Gordon J. Wenham and most other modern scholars recognize that the KJV and NRS incorrectly suggest that God actually worked on the seventh day(((Wenham, Word Biblical Commentary: Genesis 1-15 1987) p. 35)). But changing it to be more explicit, he argues, spoils the threefold repetition of “seventh”. Wenham observes that the text of Genesis 17:22, 49:33, and Exodus 40:33 are semantically parallel to the closing verses of Genesis 1, but they use a past perfect construction. Accordingly, translators should recognize the semantic parallelism of these other verses and render Genesis 2:1-3 as if constructed as a past perfect. My translation follows Wenham’s suggestion and expresses the past perfect where necessary. As Wenham and other suggest, this allows translators to preserve the three-fold emphasis of the repetition (and emphasis) of the “seventh day”.
… and were completed (וַיְכֻלּוּ vayəkhullu): The root of vayəkhullu is כָלָה (kala) and is associated with completion. In this particular form (its pual stem), the emphasis of yəkhal is placed on the completion of all six steps of creation. More specifically, its connotation carries with it the idea of the process having been completed in full(( (Harris, Archer and Waltke 2003) 0519.0)). For example, this verb is never used to describe the actions of a person who arrives at a certain point in a process and suspends his or her activity. In other words, while the worker may be finished for the time being, the process is not complete and one would not expect to find yəkhal describing the worker’s status. Elsewhere, this verb is used to describe the completion of the temple (2 Chronicles 8:16), of speaking (Gen 17:22), of eating (1 Kings 1:41), of harvesting (Ruth 2:21) and so forth.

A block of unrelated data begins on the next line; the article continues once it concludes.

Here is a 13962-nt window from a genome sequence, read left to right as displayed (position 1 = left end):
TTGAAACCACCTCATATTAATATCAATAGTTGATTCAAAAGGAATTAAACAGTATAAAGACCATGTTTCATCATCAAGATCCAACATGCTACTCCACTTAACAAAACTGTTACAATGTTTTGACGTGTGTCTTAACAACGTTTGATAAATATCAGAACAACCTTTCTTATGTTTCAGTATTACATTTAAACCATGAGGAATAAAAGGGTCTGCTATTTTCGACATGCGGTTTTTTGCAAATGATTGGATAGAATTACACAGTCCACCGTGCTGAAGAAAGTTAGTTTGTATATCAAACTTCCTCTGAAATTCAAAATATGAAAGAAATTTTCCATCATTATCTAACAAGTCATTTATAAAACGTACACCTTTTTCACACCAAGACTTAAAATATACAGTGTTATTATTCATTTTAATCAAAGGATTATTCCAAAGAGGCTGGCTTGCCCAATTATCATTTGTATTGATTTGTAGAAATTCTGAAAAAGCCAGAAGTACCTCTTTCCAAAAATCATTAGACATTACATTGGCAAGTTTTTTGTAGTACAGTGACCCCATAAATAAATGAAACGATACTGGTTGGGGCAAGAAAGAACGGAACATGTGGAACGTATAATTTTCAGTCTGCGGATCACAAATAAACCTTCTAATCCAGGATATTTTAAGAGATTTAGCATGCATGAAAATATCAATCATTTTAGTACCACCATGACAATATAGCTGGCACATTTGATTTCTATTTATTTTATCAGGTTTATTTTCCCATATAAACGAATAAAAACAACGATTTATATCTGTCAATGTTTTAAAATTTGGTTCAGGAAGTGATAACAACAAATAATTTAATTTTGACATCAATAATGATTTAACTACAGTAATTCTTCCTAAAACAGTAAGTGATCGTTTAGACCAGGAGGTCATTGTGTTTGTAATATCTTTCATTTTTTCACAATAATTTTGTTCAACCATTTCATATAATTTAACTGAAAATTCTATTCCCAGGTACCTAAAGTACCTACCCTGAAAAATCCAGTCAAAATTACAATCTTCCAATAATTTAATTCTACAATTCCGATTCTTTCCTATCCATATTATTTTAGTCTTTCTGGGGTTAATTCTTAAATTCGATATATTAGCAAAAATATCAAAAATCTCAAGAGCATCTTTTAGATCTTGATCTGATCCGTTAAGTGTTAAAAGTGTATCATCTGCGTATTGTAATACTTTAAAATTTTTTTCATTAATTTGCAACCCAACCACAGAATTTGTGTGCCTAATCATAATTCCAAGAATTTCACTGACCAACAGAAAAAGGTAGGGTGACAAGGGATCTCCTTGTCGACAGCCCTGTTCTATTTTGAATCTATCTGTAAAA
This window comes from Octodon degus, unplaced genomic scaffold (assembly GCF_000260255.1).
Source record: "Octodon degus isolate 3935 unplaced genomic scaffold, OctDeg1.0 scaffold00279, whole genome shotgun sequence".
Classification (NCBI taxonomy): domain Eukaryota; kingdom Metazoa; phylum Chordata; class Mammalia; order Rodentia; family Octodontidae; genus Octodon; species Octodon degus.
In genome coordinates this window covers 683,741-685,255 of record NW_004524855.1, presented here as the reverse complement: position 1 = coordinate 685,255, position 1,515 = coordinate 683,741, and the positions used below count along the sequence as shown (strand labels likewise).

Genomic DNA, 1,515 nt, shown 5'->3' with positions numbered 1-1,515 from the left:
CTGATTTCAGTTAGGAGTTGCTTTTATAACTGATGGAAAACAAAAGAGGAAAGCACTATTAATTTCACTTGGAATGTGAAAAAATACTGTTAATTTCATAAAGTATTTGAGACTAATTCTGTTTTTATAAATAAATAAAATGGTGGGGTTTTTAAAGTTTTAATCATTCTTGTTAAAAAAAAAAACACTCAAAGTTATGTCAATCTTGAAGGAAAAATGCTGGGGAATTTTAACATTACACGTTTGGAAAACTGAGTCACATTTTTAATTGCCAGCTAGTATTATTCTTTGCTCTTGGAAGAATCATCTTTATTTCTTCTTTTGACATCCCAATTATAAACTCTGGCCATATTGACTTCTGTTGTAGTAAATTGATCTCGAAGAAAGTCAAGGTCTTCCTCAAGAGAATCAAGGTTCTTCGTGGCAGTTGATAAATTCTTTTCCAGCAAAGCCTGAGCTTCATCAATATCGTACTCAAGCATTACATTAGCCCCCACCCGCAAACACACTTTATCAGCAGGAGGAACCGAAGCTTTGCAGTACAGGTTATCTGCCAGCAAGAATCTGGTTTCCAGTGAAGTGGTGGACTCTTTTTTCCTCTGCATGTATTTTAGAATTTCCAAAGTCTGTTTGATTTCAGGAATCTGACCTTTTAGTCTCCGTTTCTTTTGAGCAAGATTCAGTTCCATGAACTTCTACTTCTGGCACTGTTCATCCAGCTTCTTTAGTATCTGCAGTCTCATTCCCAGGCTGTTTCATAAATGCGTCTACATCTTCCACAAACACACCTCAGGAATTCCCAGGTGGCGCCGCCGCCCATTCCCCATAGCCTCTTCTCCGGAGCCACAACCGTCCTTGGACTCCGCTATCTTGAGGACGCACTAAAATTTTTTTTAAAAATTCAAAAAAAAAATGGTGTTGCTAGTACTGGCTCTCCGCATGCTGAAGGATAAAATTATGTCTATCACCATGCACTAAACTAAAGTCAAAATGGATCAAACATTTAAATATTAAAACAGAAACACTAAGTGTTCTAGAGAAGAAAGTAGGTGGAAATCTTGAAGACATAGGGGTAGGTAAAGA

… and all their hosts: often translated as “in all their array”, the Hebrew phrase in question, וְכָל־צְבָאָֽם (vəkhol shəvaam) is viewed by scholars(((N. M. Sarna 1989) p. 15)) as a figure of speech called a Zeugma (also sometimes referred to as a Syllepsis). Here are two examples:
- Eggs and oaths are soon broken
- He took his hat and his leave.
The word shəvaam would normally apply only to hashamayeem (the heavens), since the hosts (as in heavenly hosts) is tightly associated with heaven. Here, however, shəvaam is applied also to haaretz (the earth) as well.
In the context of the ANE, the use of this figure of speech, makes concrete the Semitic perception that the number seven as the epitome of perfection. In biblical Hebrew the idea of perfection does not mean without error. It means complete. A process is perfected when it is complete((In many commercial translations, “perfect” is translated from Hebrew words having the root תָמַם (tamam). Tamam is more commonly understood as complete. Or, said another way, perfect in the sense of being complete. For example, in the song of Moses, Deuteronomy 32:4 uses the Hebrew phrase tameem paalo which is uniformly translated as “His work is perfect”. This phrase literally reads “complete is His work”. It does not mean God’s work is without error (which it may well be, but that is not what the author means to convey in this package).)) and that is precisely the sense that the imagery of the seven days means to convey.
…and He ceased (וַיִּשְׁבֹּת, vayyeeshbot): the root of this verb is שָבַּת (shabbat). The meaning of this verb, however, depends on its stem. Only in the Qal stem does it mean “he rested”. In its other forms (the Pual stem in this case, but also the Niphil and Hiphil stems), its meaning is “he ceased”, “he abstained”, “he severed”, “he put an end-to”, and so forth. Completion, not rest, is clearly in view.